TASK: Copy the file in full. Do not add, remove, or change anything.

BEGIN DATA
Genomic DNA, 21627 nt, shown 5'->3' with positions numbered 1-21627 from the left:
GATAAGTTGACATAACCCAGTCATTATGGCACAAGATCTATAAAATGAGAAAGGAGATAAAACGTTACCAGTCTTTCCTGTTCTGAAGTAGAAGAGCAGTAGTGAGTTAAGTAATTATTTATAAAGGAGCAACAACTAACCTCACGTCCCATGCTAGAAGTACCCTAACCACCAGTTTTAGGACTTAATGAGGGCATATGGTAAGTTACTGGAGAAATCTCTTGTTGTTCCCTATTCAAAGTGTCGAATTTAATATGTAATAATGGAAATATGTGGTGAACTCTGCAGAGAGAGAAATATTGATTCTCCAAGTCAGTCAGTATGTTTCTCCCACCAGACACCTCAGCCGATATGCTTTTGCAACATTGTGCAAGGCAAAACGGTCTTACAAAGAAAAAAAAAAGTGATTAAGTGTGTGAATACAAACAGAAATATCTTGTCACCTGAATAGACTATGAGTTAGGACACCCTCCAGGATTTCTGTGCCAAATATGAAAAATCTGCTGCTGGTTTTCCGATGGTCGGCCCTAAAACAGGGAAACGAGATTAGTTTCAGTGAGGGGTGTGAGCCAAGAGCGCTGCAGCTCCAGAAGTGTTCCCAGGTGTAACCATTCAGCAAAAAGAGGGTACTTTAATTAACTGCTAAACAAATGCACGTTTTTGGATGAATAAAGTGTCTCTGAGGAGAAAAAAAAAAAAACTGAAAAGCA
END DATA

Genomic DNA, 21627 nt, shown 5'->3' with positions numbered 1-21627 from the left:
GATAAGTTGACATAACCCAGTCATTATGGCACAAGATCTATAAAATGAGAAAGGAGATAAAACGTTACCAGTCTTTCCTGTTCTGAAGTAGAAGAGCAGTAGTGAGTTAAGTAATTATTTATAAAGGAGCAACAACTAACCTCACGTCCCATGCTAGAAGTACCCTAACCACCAGTTTTAGGACTTAATGAGGGCATATGGTAAGTTACTGGAGAAATCTCTTGTTGTTCCCTATTCAAAGTGTCGAATTTAATATGTAATAATGGAAATATGTGGTGAACTCTGCAGAGAGAGAAATATTGATTCTCCAAGTCAGTCAGTATGTTTCTCCCACCAGACACCTCAGCCGATATGCTTTTGCAACATTGTGCAAGGCAAAACGGTCTTACAAAGAAAAAAAAAAGTGATTAAGTGTGTGAATACAAACAGAAATATCTTGTCACCTGAATAGACTATGAGTTAGGACACCCTCCAGGATTTCTGTGCCAAATATGAAAAATCTGCTGCTGGTTTTCCGATGGTCGGCCCTAAAACAGGGAAACGAGATTAGTTTCAGTGAGGGGTGTGAGCCAAGAGCGCTGCAGCTCCAGAAGTGTTCCCAGGTGTAACCATTCAGCAAAAAGAGGGTACTTTAATTAACTGCTAAACAAATGCACGTTTTTGGATGAATAAAGTGTCTCTGAGGAGAAAAAAAAAAAAACTGAAAAGCA